Other active players that have hit the 50-goal mark just once include: Sidney Crosby (2009-10), Chris Kreider (2021-22), Evgeni Malkin (2011-12), Auston Matthews (2021-22), Connor McDavid (2022-23), David Pastrnak (2022-23), Corey Perry (2010-11), Brayden Point (2022-23), and Mikko Rantanen (2022-23). That’s some elite company.
Draisaitl has also hit the 100-point plateau four times. Here are the only other active players who have done it four or more times. Alexander Ovechkin (4), Connor McDavid (5), Sidney Crosby (6).
Guys like Evgeni Malin, Nikita Kucherov, and Matthew Tkachuk have done it a few times, and Joe Thornton is still listed as an active player (he’s done it three times), but once again, Draisaitl is in elite company.
What do the naysayers say?:
Let’s just run through a few common phrases that Draisaitl detractors use to downplay just how elite the German is.
“He’s only putting up those points because he plays with McDavid”
It’s not uncommon for teams to create super lines with their best players. The Leafs played Mitch Marner with Auston Matthews for 539 minutes in 2022-23. The Bruin’s first line is David Pastrňák, Brad Marchand, and Patrice Bergeron, two 100-point scorers and one of the best two-way players of all time.
With that being said, yes, McDavid does sometimes play on a line with Draisaitl, 469 minutes in 2022-23 to be exact, but all elite teams do this. Moreover, Draisaitl played 800 minutes away from McDavid. While McDavid helps elevate Draisaitl’s game, the same can be said for the effect that Draisaitl has on McDavid’s game.
“Leon Draisaitl is a power play merchant”
This is actually partially true. In terms of even strength points, he only had 64 in the regular season, which ranks him 13th. However, he was only four points behind Jack Hughes, who was tied for sixth in even strength points.
There’s a weird view in the hockey community which sees power play points as lesser. Is it easier to score on the power play? Sure. With that being said, it counts as a goal all the same. Furthermore, every team usually gets a few power plays a game. The Oilers had the sixth most opportunities, but they made it count with a record-breaking 32.4 power play percentage.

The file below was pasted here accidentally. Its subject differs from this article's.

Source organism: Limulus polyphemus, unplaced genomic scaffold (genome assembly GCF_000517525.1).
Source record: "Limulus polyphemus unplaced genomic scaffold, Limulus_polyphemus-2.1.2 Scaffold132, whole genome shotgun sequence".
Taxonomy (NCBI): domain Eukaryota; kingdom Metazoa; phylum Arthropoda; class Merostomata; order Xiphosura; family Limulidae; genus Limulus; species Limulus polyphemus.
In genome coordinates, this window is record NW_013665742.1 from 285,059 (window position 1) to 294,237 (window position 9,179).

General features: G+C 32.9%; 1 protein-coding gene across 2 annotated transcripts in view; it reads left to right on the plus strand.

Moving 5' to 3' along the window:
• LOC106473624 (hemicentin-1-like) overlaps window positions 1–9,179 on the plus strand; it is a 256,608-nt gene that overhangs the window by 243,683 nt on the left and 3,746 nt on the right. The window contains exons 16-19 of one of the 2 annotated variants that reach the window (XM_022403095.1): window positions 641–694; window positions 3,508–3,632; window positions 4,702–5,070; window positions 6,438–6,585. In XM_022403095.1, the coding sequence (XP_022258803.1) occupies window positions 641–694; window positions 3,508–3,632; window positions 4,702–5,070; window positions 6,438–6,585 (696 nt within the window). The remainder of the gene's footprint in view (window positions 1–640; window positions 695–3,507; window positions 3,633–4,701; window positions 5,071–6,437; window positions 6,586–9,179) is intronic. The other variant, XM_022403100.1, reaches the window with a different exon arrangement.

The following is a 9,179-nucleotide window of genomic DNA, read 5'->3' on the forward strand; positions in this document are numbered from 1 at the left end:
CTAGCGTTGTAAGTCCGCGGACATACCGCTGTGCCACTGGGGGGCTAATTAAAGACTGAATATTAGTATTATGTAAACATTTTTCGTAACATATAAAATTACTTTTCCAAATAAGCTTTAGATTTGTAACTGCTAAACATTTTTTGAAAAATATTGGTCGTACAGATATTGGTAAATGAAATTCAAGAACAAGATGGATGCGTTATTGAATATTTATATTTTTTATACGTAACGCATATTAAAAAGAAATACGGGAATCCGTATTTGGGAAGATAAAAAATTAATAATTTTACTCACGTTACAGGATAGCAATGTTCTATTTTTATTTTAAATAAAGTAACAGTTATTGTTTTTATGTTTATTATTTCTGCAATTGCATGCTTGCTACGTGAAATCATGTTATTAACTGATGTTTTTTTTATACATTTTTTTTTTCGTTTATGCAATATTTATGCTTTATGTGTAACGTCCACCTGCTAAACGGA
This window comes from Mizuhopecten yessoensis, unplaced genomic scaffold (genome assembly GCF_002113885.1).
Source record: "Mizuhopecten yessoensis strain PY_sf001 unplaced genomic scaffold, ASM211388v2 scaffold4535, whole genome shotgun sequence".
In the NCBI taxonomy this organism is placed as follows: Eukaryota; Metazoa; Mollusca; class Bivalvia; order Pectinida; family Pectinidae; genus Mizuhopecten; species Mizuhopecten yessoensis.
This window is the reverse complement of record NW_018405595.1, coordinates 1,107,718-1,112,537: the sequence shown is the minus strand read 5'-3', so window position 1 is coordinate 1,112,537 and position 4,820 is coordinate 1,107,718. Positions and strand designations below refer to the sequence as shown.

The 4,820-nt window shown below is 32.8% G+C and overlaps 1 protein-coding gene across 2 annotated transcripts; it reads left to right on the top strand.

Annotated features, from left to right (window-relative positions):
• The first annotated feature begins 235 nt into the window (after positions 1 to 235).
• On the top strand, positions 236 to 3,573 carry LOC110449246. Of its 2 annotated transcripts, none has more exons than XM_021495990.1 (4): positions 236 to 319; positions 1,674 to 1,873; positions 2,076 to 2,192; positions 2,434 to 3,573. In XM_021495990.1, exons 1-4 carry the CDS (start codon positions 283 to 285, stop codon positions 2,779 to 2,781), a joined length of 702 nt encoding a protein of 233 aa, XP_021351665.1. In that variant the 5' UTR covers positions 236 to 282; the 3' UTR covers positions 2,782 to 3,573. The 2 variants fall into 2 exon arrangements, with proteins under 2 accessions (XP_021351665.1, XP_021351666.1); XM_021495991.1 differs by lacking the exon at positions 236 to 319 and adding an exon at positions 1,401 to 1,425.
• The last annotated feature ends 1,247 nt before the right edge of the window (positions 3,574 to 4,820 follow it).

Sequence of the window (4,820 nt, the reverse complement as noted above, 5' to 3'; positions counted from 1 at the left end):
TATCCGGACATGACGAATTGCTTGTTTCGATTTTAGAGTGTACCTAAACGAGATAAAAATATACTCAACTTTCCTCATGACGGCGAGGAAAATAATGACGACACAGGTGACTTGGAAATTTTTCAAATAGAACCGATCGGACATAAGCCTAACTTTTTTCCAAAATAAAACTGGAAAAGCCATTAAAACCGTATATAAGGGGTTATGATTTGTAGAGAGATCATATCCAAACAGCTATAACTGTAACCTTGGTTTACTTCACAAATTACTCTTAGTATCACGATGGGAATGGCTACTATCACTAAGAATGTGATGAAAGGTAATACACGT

I just find it weird when people complain about this.
“Teams focus on McDavid, allowing Draisaitl to shine.”
Again, this is absolutely true. Teams that have two number-one centres are blessed, because you can deploy one against a weaker matchup. The Pittsburgh Penguins did this for years with Sidney Crosby as their first-line centre and Evgeni Malkin as their second-line centre.
Heck, the same can be said of Toronto deploying Auston Matthews as their first-line centre and John Tavares as their second-line centre.
Even going back to the dynasty 80s, Mark Messier was in the shadow of Wayne Gretzky. It took him winning a cup without Gretzky for people to realize that Messier was a great player in his own right, according to Edmonton Journal’s Jim Matheson.
The only way that Draisaitl can shake this particular criticism off is if he and McDavid are on separate teams. However, this is why Leon Draisaitl is the second-best player in the league, not the first.
Will Draisaitl break the record for playoff goals in a season?
The record for the most goals in a single playoff is owned by Reggie Leach and Jari Kurri at 19. The former did it with the Philadelphia Flyers in the 1975-76 season, and needed just 16 games to reach that mark. The latter, an Oiler at the time, did it in 1984-85, and needed 18 goals to do so.
The Oilers have at least three games remaining in this year’s playoffs, meaning that Draisaitl will need to score at least two goals a game if the Oilers were to lose in five. However, that doesn’t seem likely as the Oilers are facing a weaker goaltender in Laurent Brossoit.
I think there’s a good chance that Draisaitl breaks this record, perhaps even before he reaches the 16-game mark. If he does so, maybe that will be enough for everyone to realize that Leon Draisaitl is the second-best player in the world. Screw what the analytics say.
If you enjoy my content, you can follow me on Twitter @Brennan_L_D.
Recent articles from Brennan Delaney